(Sports Network) - The Cleveland Indians hope to avoid their longest losing streak to the Oakland Athletics in more than 40 years, as the two are set to open a four-game series on Monday at Progressive Field.
Oakland is in search of a ninth straight win over the Indians, which would be its longest streak in the head-to-head series since winning 10 in a row during the 1971-72 seasons. The A's have won each of their last five visits to Cleveland.
While they have gone 13-3 against AL West foes, the A's are just 5-11 against the rest of the majors this season. Still, one of those victories came Sunday against the Yankees in a 5-4 final.
Luke Montz, Yoenis Cespedes and Josh Donaldson all went deep in Sunday's victory, as Yankees starter Andy Pettitte was chased after five innings.
The A's are in the midst of a 10-game road trip that will end in Seattle later this week.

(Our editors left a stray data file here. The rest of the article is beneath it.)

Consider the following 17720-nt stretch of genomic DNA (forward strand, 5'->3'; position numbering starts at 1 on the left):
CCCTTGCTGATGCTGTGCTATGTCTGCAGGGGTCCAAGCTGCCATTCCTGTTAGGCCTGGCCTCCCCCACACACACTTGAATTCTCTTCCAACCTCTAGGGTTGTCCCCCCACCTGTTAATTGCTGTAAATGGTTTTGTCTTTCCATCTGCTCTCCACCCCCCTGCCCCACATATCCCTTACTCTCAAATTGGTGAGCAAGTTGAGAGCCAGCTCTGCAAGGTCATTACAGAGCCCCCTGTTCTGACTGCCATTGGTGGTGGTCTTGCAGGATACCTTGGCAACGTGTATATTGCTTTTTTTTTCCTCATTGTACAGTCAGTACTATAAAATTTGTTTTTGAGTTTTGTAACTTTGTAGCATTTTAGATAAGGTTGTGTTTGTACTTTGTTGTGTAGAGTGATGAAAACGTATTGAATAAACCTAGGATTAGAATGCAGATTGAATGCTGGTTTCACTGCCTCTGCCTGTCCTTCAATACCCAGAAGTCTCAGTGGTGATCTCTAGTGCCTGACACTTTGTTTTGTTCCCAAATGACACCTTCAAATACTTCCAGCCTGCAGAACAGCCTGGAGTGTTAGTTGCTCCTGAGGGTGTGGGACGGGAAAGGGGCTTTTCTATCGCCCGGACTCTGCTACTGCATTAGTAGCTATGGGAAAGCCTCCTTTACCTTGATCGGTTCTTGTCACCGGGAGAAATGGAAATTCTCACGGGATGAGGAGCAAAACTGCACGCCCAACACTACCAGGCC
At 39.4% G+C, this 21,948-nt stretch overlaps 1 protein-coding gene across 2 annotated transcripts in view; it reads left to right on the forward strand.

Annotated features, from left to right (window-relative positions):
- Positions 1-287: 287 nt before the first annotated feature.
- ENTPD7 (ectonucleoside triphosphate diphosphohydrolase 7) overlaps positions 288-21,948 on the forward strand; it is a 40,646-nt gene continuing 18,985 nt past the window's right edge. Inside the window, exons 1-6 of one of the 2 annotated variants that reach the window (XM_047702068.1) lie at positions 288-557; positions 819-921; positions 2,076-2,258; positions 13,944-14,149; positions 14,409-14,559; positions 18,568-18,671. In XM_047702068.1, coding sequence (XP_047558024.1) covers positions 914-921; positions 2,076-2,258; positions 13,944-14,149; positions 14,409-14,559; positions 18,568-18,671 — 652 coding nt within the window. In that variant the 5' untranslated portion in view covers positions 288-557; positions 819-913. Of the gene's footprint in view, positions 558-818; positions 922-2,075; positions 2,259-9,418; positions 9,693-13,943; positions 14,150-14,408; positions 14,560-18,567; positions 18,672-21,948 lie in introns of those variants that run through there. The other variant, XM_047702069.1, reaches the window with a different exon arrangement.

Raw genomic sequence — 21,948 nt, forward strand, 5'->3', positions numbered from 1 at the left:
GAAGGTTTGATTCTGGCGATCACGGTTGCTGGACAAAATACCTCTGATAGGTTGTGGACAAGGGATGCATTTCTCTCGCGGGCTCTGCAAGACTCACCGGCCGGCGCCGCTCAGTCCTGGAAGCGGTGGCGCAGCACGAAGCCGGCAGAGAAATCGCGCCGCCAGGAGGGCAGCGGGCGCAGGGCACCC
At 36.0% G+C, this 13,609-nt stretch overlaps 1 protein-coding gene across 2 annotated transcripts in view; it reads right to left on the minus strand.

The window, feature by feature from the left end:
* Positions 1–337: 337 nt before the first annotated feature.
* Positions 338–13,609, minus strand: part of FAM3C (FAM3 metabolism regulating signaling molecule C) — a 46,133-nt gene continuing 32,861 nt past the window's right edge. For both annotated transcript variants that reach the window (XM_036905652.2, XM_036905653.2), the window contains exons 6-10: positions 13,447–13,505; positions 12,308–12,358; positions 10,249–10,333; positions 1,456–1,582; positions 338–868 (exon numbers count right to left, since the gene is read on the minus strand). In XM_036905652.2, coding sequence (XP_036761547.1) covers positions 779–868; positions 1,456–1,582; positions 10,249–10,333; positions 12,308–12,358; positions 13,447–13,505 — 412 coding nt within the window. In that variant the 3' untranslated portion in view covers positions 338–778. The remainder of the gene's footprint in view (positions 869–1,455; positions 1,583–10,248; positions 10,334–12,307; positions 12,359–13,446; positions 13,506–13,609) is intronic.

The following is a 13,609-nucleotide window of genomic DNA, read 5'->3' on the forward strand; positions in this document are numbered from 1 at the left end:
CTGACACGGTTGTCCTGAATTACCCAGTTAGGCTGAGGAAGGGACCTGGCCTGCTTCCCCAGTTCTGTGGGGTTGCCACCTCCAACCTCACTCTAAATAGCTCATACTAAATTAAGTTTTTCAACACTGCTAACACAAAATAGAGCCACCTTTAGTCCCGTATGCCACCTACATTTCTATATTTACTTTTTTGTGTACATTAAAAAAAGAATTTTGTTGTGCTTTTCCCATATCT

Cleveland saw its six-game win streak come to a halt in Sunday's 4-2 loss to the Twins. Heading into the ninth inning, the Tribe had managed only four hits to go along with nine strikeouts. It marked the only time in their last seven games the Indians failed to score at least six runs and record at least 12 hits.
Monday's starter, Ubaldo Jimenez, is coming off his most promising start of the season for Cleveland. After giving up 18 runs over his previous three outings, Jimenez pitched seven shutout innings at Kansas City last week, as he scattered only three hits.
"He had life on his fastball. He had all of his offspeed pitches working," manager Terry Francona said. "Hitters, they had to respect everything he threw. You saw some rollover ground balls to first, some awkward swings, late on the fastball. There was just so much to like."
Similarly, Oakland starter Jarrod Parker is looking to build on a successful outing after a rough start to the season. Parker held the Angels to three runs in six innings on Tuesday to earn his first victory of 2013 while lowering his ERA to 7.36. He also avoided becoming the first A's pitcher to lose five games in April.
"I felt good," Parker said. "I was able to forget about what's done and focus in on each pitch. There's a reason for my success, and I didn't want to get away from who I am. I didn't want to fight myself."